A metaphorical torch is now shining its ‘New Light’ in some of the North of England’s artistic corners, and a few of them are surprisingly dark and desolate.
Laid bare in the Tullie House Museum and Gallery in Carlisle is the fourth biennial New Light Prize Exhibition, an exposition of paintings, sculpture, prints and drawing, from the hyper-real to the hypnotically abstract, all by contemporary artists. Some of the chosen 72 artists are noted Royal Academicians, some new talent – all of them are Northerners.
The exhibition has already travelled across the North and to London with a successful show at the Bankside Gallery down the road from Tate Modern, but now it’s back on Northern turf, basking in the gorgeous lighting of the Tullie House Gallery till the end of January 2019.
The artworks, all for sale – some at four-figure prices that might stick in the beak of your average culture vulture – include a Dreaming Hare, a Human Bridge, a three-in-one portrait of Northern acting legend Tom Courtenay, and an intensely moody, Turner-esque oil-on-board abstract landscape called Subterrain by Bolton-born landscape painter James Naughton. Naughton describes the exhibition’s artworks as “incredibly varied, yet together they create an atmosphere which is palpably whole”.
But for all the unity and atmospheric warmth of the Tullie Gallery lighting, artist Emerson Mayes, the CEO of New Light, says this year’s exhibition has a “darker and harder” feel to it, which may reflect how society views itself at the moment. “A number of works use both the urban and rural landscape to explore ideas of desolation and abandonment; some deal with surveillance and social control, whilst others have an ‘emptiness’ to them that can be disturbing.”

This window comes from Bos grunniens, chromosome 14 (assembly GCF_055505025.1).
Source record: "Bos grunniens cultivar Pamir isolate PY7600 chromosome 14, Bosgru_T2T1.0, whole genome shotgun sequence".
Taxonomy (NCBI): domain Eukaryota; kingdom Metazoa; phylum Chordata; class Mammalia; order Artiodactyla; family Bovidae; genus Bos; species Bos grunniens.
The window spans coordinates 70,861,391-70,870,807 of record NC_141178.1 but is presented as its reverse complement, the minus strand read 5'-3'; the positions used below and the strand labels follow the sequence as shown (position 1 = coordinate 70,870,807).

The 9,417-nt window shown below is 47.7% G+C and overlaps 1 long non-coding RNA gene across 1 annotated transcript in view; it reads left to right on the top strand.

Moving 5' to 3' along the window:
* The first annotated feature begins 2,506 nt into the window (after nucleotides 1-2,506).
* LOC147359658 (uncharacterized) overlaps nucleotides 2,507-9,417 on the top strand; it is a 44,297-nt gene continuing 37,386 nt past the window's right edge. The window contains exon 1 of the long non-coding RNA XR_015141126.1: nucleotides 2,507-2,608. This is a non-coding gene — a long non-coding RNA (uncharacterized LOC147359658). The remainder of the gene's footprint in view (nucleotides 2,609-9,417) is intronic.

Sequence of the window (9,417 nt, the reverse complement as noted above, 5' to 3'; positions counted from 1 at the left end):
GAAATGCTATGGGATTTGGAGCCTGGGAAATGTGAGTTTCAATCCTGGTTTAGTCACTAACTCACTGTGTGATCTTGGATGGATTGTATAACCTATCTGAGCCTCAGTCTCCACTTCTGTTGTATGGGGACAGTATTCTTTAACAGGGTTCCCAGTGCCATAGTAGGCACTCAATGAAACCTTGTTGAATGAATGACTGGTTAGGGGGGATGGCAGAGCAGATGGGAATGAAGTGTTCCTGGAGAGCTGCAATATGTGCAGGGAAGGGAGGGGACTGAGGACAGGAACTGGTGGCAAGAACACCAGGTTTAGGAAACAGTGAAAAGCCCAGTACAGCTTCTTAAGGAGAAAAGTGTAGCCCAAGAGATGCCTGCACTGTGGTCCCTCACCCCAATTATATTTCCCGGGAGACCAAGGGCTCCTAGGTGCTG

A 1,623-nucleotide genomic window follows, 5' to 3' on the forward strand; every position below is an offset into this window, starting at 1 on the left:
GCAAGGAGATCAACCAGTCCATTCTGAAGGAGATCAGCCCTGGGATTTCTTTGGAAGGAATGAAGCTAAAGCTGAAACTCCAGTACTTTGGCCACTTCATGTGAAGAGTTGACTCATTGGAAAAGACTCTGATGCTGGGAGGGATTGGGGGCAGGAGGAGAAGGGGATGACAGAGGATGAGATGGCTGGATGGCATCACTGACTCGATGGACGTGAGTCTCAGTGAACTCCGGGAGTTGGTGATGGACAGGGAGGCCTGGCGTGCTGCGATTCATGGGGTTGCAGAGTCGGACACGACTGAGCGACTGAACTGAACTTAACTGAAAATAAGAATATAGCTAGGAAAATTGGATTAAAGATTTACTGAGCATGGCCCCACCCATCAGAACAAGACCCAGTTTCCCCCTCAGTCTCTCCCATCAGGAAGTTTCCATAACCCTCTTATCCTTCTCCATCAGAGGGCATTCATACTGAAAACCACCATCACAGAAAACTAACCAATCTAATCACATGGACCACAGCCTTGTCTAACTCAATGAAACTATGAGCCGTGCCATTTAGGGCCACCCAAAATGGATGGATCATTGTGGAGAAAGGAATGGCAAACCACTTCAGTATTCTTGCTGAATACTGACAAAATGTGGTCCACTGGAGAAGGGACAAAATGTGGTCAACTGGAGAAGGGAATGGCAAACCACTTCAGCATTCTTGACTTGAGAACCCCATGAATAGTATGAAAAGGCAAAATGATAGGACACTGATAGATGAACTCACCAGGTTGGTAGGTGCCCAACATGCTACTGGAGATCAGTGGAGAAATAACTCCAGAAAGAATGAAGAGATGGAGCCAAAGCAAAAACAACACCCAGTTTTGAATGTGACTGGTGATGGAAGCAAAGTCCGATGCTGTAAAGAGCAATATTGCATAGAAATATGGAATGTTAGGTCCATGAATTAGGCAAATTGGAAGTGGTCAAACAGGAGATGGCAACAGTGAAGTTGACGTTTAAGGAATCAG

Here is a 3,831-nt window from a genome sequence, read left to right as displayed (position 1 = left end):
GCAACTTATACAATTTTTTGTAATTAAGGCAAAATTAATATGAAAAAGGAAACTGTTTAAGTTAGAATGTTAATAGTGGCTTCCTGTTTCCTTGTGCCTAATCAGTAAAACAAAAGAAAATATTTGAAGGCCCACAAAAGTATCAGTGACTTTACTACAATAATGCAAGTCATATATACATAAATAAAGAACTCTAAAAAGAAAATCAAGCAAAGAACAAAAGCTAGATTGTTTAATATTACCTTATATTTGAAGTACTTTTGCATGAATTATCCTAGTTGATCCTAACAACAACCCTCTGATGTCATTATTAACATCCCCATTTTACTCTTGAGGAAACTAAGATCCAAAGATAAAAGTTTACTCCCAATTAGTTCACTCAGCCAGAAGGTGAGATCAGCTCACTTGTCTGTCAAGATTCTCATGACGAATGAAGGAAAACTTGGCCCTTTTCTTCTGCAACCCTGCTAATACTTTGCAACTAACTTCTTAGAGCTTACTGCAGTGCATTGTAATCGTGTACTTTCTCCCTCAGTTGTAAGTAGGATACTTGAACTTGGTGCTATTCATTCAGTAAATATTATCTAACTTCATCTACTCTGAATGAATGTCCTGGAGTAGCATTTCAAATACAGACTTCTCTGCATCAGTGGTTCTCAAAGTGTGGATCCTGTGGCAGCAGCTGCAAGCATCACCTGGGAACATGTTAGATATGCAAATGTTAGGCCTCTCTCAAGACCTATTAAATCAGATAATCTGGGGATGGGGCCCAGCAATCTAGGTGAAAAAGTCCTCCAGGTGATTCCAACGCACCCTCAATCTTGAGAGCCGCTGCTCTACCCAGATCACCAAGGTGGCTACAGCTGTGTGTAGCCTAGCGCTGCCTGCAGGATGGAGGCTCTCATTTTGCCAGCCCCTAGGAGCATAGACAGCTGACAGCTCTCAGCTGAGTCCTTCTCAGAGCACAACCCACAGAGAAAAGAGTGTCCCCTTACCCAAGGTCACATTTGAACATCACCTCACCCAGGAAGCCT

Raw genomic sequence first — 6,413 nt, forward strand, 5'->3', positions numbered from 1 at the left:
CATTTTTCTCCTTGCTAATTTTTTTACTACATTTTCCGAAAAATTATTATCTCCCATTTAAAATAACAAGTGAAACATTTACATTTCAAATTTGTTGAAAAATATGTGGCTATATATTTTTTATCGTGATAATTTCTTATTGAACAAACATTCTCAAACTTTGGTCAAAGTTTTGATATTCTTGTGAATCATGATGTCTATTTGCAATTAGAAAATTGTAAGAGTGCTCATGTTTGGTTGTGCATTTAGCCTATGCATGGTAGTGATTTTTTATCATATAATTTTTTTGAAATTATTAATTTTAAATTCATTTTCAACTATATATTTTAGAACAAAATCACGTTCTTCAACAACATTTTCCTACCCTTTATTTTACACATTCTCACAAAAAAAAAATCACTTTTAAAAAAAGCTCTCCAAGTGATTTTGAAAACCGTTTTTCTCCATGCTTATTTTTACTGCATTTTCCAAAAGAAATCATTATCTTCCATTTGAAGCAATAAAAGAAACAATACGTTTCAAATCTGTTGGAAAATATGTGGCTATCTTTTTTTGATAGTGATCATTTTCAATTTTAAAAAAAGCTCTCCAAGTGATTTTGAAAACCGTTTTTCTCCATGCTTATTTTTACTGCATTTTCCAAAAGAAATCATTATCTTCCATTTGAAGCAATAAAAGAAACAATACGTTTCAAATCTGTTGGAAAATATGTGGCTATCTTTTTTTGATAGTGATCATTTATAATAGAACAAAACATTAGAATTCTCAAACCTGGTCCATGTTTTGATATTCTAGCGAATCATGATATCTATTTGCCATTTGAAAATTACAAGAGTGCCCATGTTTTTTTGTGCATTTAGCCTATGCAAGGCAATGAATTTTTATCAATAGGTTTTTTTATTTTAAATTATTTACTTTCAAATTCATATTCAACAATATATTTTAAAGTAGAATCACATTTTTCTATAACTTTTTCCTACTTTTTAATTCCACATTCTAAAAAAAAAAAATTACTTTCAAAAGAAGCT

New Light is not just about floodlighting its artists’ careers, though – the organisation is a charity, built on the belief that the visual arts deeply matter to all of us and that contemporary art should be accessible to everyone. One of its initiatives, Art for All, embraces talks, open workshops and school projects. “Both Art for All and New Light,” says Naughton, “are vital, especially at this time. Opportunities for young people to value how substantial our culture is and experience the freedom of creativity should not be limited in any way.”
Main image: Glenn Ibbitson, Human Bridge
Tullie House Museum & Art Gallery, Castle Street, Carlisle, Cumbria, CA3 8TP. Open Daily: Monday-Saturday 10am-5pm, Sunday 11am-5pm
New Light Prize Exhibition – Shining a Light on Northern Art runs until January 27, 2019